Reflections on Double-Track Senior High School alternatives
Lofty rhetoric like no child is left behind educational policy is somewhat a burst of nightmarish locution if not magniloquence. No country in the world offers high school education to every child.
Imposing grammar-focused high school education on every Ghanaian child without recourse to their abilities and potentials risks arresting their rights to educational choices.
In line with children’s abilities, educationist implore teachers to center their teachings on three main pedagogical taxonomies namely: thinking [Cognitive], emotional or feeling [affective] and physical [psychomotor] domains.
More than 18 months after the introduction of Akufo-Addo’s free Senior High School [SHS] program, it appears the policy is saddled with infrastructural deficit challenge. Two Ghanaian Professors: Anamuah-Mensah and Stephen Adei recommended the Double Track SHS system as implemented in other countries to Akufo-Addo led New Patriotic Party [NPP] government. The listening NPP government is considering the recommendation.
Here are the snags of the two renowned Ghanaian professors’ recommendation on Double-Track SHS system. The professors failed to tell the government whether the educational purposes or goals in the countries with the Double-Track SHS system align with Ghana’s educational plan or not. Educational goals and plans differ from country to country. French thinker, Francois-Marie Arouet commonly known as Voltaire thinks originality is nothing otherwise than judicious imitation.
I humbly recommend to the government and educational Minister to dispatch a team of experts to Costa Rica or Australia where Double-Track SHS policies are implemented to evaluate the level of comparison with Ghana’s educational design before implementation. It is said that those who do not attend night club with their own dance but imitate others dancing moves end up spoiling their own shoes. Let us dance to the tune of our own educational musical rhythm.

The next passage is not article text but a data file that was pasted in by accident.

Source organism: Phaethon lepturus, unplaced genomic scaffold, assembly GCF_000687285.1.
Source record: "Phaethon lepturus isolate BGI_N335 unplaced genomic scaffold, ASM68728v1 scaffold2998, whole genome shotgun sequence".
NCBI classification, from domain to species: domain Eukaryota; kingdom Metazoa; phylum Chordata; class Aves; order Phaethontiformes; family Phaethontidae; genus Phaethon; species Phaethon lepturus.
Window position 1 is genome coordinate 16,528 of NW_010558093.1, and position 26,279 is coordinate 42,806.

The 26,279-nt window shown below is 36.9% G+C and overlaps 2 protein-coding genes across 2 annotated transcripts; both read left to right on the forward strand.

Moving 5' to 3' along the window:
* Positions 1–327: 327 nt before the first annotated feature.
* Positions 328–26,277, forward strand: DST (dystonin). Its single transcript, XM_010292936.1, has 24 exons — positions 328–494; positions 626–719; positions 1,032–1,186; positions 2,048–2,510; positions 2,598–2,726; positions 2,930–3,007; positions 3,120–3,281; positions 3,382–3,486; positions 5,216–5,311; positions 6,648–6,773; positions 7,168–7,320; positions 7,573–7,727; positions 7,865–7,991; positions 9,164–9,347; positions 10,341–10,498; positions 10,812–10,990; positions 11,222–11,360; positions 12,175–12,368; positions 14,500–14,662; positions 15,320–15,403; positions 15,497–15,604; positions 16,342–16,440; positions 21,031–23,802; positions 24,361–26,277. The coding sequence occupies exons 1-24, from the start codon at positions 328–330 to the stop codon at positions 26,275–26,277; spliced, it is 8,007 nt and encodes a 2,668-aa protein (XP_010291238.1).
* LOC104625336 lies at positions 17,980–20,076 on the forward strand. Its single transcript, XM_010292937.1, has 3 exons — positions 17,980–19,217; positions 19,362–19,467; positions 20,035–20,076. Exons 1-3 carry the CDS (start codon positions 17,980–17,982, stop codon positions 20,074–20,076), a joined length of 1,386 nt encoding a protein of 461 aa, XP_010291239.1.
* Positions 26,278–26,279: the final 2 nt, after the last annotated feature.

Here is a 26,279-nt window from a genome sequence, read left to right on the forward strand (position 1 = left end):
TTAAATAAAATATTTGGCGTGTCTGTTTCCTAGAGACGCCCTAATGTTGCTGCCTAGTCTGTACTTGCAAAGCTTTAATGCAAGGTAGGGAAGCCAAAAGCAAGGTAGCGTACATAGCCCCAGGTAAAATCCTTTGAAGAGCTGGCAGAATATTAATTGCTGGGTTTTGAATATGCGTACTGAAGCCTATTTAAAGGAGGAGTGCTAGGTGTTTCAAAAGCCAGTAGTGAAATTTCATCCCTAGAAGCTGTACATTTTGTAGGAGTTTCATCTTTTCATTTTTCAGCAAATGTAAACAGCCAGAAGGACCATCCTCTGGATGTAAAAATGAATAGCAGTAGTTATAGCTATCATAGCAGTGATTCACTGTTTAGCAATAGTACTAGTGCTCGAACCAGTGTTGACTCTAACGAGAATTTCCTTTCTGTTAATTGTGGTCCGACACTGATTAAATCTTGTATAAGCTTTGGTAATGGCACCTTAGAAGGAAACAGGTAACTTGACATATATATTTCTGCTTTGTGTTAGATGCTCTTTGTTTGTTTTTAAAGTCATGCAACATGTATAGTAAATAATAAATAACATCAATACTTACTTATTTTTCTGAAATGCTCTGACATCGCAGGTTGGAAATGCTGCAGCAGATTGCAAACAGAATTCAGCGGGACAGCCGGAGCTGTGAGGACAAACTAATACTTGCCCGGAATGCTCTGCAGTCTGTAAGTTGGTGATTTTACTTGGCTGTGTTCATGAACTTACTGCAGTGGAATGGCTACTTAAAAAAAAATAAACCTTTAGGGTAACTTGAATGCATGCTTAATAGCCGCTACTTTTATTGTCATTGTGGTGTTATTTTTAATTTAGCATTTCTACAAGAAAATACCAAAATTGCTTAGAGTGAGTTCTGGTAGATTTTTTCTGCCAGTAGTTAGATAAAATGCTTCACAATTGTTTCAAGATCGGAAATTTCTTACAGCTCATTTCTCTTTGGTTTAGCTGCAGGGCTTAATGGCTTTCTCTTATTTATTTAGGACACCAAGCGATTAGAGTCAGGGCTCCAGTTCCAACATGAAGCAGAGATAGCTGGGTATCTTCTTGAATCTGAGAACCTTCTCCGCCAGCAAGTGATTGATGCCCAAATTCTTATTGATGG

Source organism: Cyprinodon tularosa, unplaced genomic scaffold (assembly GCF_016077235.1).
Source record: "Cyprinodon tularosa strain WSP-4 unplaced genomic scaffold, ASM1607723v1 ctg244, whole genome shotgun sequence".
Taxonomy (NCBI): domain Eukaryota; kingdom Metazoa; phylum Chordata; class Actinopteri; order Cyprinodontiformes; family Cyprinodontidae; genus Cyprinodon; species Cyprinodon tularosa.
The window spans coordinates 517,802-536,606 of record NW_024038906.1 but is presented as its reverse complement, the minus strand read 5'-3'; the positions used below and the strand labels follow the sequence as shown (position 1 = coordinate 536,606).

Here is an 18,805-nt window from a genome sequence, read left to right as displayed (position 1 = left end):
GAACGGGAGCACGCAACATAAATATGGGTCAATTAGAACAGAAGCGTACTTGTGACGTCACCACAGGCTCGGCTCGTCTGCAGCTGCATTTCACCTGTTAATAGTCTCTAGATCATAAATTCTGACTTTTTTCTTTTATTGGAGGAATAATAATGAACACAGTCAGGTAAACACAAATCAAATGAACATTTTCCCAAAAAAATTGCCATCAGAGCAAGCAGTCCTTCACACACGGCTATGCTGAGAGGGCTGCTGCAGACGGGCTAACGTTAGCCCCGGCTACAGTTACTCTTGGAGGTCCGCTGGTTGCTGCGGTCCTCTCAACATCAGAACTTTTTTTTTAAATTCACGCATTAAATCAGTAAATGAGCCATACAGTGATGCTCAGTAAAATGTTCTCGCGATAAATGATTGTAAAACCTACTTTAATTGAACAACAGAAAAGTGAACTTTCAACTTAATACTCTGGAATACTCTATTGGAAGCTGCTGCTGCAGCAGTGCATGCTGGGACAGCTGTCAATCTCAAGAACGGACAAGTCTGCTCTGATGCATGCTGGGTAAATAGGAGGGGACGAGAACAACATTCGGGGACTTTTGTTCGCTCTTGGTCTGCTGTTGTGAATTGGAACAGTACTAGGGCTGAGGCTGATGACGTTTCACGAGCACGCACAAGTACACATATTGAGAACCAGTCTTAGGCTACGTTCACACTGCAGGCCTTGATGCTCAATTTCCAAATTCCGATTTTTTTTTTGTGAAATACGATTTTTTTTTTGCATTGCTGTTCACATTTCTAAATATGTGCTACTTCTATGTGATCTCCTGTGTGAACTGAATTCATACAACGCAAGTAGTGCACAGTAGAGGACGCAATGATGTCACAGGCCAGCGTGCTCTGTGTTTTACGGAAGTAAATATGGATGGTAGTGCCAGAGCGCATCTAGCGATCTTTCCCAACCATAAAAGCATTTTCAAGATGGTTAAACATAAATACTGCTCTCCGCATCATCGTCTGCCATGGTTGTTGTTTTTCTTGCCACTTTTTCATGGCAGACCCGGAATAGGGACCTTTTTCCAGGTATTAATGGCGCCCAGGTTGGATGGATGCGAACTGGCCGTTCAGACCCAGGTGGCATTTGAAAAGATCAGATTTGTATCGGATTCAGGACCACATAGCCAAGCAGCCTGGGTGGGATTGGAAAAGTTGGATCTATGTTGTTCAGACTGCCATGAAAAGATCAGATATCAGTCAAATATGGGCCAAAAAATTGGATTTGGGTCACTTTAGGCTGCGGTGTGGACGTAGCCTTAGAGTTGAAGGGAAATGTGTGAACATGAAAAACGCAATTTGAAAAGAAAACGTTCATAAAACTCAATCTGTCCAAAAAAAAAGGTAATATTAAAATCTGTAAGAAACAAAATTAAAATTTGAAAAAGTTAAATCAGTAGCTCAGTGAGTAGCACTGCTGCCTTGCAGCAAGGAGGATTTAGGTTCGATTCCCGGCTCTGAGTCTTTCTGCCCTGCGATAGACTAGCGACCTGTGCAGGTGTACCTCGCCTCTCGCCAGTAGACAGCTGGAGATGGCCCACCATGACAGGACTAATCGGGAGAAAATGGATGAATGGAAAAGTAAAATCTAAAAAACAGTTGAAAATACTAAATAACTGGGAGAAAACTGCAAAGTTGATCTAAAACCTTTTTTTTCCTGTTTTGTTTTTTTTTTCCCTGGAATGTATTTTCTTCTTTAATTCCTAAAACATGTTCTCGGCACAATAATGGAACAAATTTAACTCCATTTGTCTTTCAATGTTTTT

The professors recommended to the government without factoring West African Examination Council [WAEC] coordination and marking periods! They did not compare the durations of the foreign SHS models. United States for example practices a four year SHS education. Comparing four year high school education Double-Track policy to almost 2 and half years education in Ghana is not fathomable. Did Professor Adei and Anamuah evaluate the implications of the foregoing policy on tertiary education? It will have rippling effects on tertiary education.
Therefore, the Double Track system is not a bad idea in itself, even so, it requires a thorough thought-through consideration. My president, here are my suggestions.
• Start the Double-Track system on pilot bases.
• With proper supervision, government must use spaces in private and technical/vocational schools.
• Increase enrollment in technical education. In line with Finance Minister’s admission that some people must be made to pay for their kids SHS education, government can increase scholarships and bursaries in the area of technical/vocational education. This will attract more Junior High School [JSH] leavers to pursue technical education.
• Limit Free SHS to the kids of teachers, petty traders, nurses, peasant farmers, civil servants. Why must government pay school fees for the children of the state institution heads who take more salary than the president?
• Introduce more intermediate technical programs at our polytechnics and technical universities. Some JHS leavers can be admitted into polytechnic or technical universities directly contingent on the program.
• Scrap the proposed conversion of colleges of education into Degree Awarding Institutions. There is no country in the world where every post-secondary college awards degree. In the olden days, middle school leavers attend 4 year teacher training college. Some of these teachers were very terrific! Some of these JHS leavers can pursue four year certificate in teaching for the primary level!
• Headmasters must be entreated to provide proof of citizenship of their students to discourage foreigners from taking advantage of the system.
• Hospitals need ward assistants, Nursing Training Colleges [NTCs] must run two year certificate programs on patient care assistance. It is possible that No bed syndromes could be due to shortage of staff. Pass legislations to make sure all hospitals private or government employ patient care assistants. JHS leavers can directly pursue those certificate courses at NTCs
• Those who don’t get SHS education could be made to write alternative college entrance examinations. In USA, students without High School Diploma [equivalent to SSCE] have chances to write General Equivalency Diploma [GED] for college education.
• Government needs to introduce short courses in Cocoa/Cashew planting technology to assist farmers. Ghana was a leading Cocoa producer in the world in 1911. What happened to the industry? Government can go into cocoa farming to replenish the annual shortage in metric tons. Some JHS leavers could learn cocoa technology short courses to advice cocoa farmers or engage in farming.
• Improve teacher motivation. Thus, Mr. President, the above are my alternatives to the thoroughgoing debate on SHS education. God bless our homeland Ghana. By Nana Yaw Osei, Minnesota, USA